Note that if you use the above links to buy any of the books (or anything else, for that matter) I get a kickback. They sell cars over there, you know.

Gold Class, Baby!

fuego and I went and caught the new Star Wars movie the other night. I’d heard it didn’t suck as bad as the previous two, so I was up for it. It was the day for my czech lesson, and that just happened to be in a part of town with a theater fuego had been telling me about.

Gold Class.

Here’s how it works: You pay too much for your movie ticket, then before the movie you hang out in the lounge paying too much for beer. While you’re out there, you tell them when during the show you would like them to bring you more beer. You give the staff your seat number and pay too much for the beers they will bring you. Not American prices, mind you, just more than you’re used to paying here.

When the time comes they open up the doors and everyone goes in. By “everyone” I mean all forty people, if the show is sold out. it doesn’t take long for everyone to make their ways to their La-Z-Boys, settle in, and get comfy. Feet up, reclining, appreciating the sound system, I was ready to do some serious movie-watching. Well, almost ready – the previews were just finishing up when the first beer arrived. Bravo!

I suppose I should say something about the movie as long as I’m here. I’m happy to report it did suck less than episode 1. I never saw Episode 2 (not in English, anyway). fuego and I exchanged some snide comments during the movie; at one point the Obi-Wan has nasty little robots crawling around on the outside of his spaceship. Skywalker pulls off some flying miracles to clean them off. You know, because Jedi knights can’t manipulate matter from a distance. Oh, wait. they can. They just seem to forget that at the most inconvenient times. Yoda, at least, seemed to keep some grip on his own abilities when faced with crisis. It was the same in the Matrix sequel: If the power you have imbued your hero with is inconvenient, pretend it never happened. Didn’t someone ask the writer, “Hey, wouldn’t he have used the Force here?” And probably someone did, but the writers were too lazy or not creative enough to invent situations that would truly be a challenge to a jedi, instead hoping that we wouldn’t notice.

There were times the writing was terribly hackneyed, and times good writing was massacred by bad acting. Samuel L. Jackson put in his worst performance ever in any movie, somehow caught at the center of the vortex of stupid lines delivered badly. It hurt to watch sometimes.

On the other hand, Sith-boy (I must confess I don’t know the actor’s name), the new Emperor who will take three more movies to overcome, did a really good job. So many movie productions forget that not only do you need a star as the hero, you need a good actor for the villain. The power of Star Wars has always been the bad guy: Darth Vader, Darth Maul (I was sorry to see so little of him), and Sith-Boy. This guy has been all that’s buoyed up the last few episodes, though Frank Oz has helped as well.

I was interested in seeing this movie because it presented a great storytelling challenge: spin a good yarn that holds up even though everyone in the audience knows the bad guy is going to win. Send people home satisfied. But it’s a great opportunity as well, to write a story where the good guy wins but the seeds of his destruction three movies later are planted. “Into exile go I must.” “He still has good in him, I know it.” “Don’t you remember? you killed her.”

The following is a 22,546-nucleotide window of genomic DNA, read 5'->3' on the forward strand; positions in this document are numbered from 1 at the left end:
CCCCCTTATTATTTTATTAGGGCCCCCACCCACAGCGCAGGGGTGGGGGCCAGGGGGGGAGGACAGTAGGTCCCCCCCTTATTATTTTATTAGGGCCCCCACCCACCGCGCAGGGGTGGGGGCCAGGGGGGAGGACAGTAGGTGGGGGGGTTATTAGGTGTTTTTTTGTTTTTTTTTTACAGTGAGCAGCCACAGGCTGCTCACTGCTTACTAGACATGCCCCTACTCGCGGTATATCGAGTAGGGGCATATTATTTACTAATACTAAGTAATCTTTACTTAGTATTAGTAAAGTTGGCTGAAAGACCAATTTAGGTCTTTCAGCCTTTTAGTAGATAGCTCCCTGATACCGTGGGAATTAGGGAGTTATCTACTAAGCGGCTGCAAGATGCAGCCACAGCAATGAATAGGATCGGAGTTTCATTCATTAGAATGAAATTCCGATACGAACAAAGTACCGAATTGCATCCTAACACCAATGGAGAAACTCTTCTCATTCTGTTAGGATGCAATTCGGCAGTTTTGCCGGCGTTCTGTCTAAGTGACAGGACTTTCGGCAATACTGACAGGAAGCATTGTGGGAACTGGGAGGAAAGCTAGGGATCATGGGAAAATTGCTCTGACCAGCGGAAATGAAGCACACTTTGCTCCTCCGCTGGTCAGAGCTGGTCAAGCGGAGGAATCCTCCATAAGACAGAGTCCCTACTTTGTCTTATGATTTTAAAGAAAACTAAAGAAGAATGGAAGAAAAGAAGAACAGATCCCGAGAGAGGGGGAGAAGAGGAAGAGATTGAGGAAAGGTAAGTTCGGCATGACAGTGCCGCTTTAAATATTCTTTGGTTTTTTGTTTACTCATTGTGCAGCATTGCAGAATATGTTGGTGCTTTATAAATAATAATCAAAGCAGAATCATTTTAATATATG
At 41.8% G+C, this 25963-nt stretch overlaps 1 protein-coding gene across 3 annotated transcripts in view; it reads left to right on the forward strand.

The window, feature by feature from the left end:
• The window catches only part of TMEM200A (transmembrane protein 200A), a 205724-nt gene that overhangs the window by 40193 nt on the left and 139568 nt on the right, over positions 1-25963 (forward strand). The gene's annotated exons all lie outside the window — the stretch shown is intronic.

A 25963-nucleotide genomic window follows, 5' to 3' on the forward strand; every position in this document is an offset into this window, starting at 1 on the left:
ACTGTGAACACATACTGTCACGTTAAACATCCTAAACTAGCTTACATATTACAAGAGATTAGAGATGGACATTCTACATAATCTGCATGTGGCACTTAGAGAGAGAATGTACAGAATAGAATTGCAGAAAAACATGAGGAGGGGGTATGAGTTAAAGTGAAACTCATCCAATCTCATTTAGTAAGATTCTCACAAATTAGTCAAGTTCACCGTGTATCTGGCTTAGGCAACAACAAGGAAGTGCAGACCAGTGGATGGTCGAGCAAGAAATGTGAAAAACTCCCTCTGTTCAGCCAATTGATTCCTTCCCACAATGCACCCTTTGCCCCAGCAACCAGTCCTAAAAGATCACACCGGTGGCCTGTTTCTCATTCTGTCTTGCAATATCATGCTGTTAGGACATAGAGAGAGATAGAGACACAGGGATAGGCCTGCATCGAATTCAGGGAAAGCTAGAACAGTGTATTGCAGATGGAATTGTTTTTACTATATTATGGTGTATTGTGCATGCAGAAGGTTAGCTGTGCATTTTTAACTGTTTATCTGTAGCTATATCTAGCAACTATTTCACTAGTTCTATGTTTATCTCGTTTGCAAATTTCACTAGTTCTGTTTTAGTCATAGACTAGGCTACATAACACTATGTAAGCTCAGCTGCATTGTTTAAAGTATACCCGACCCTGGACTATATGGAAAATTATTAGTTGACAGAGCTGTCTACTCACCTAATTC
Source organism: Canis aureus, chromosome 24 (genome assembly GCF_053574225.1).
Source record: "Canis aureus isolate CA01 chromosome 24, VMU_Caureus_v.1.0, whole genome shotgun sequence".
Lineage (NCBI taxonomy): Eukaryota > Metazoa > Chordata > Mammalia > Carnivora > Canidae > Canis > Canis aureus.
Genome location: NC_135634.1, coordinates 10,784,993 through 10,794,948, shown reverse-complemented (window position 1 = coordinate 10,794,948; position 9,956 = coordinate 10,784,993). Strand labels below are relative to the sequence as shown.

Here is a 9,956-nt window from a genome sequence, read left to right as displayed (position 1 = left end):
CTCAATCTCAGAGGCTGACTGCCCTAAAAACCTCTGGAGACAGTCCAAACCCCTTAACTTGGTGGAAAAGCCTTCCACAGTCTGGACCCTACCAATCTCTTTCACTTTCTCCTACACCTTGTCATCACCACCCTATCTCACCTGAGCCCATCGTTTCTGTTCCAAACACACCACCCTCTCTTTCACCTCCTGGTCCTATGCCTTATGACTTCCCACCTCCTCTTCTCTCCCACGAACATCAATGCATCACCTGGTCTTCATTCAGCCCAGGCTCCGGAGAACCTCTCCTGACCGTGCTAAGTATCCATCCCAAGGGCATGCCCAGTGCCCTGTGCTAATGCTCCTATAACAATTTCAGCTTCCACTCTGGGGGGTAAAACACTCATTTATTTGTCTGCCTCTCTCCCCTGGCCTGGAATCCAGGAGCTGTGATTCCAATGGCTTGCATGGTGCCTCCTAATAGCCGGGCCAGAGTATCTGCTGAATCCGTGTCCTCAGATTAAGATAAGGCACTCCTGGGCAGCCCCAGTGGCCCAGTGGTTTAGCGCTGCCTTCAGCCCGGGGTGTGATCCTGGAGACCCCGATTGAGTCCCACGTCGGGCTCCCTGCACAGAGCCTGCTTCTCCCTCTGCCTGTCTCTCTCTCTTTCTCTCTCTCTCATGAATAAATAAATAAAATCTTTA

One more bitch: R2-D2, in this episode, could fly, combat dozens of war-droids, and generally kick ass. I missed one part where he got away from a bunch of bad guys or reduced them to scrap or something because my next beer had just arrived, but you get the idea. Compare this to the little trash can that gets captured by the glowing-eye guys in episode IV. Did all those systems break in the intervening years? Sure, sure, I know it’s hard to keep a story consistent over that great a scope, but don’t you think as they were writing R2 into the prequels they would have asked, “hey, why didn’t Obi-Wan recognize R2 in episode IV?”

Call me a nitpicker if you want, but stuff like that bothers me. I know what it’s like to try to get all the little pieces of a big story to work together, but they had friggin’ years to get it all together. The last night before they called their script final, they should have sat down and watched the original Star Wars. Their best work. They should have asked themselves two questions: “Do they fit?” and “Does this cheapen the original?”

Of course, episode IV, the original, had nothing to live up to. Partly because of that, because there was nothing to compare it to, it became the definition of the best, and Lucas has been behind the eight-ball ever since, getting castigated for making movies that are merely good, and hearing people like me say “Back when I was a kid your movies weren’t nearly as childish.”

In the end, I think the difference comes down to acting. The original had a bunch of unknowns (not for long) and one recognized great, who played in an action movie with grace and aplomb. It is unimaginable to me that lame, flat, dead, stilted acting like I just saw would have been tolerated on the original production. If you’re blowing a million bucks a millisecond on VFX, perhaps you could say, “Let’s do that scene one more time. This time, pretend you’re acting.”

It may not sound like it, but I really didn’t think the movie sucked. It was better than most other pre-constructed blockbusters. I’ll tell you this, though: I could have done a lot better. A lot better. I could kick that movie’s ass at a fraction of the cost. With a mere seventy million dollar budget I will make a movie that outgrosses all the Star Wars movies combined. I guarantee it. So come on, Hollywood, put your money where my mouth is.

Meanwhile, if the movie’s huge, spectacular, and overhyped, there’s only one way to go. Gold Class, baby.

The Sound of Power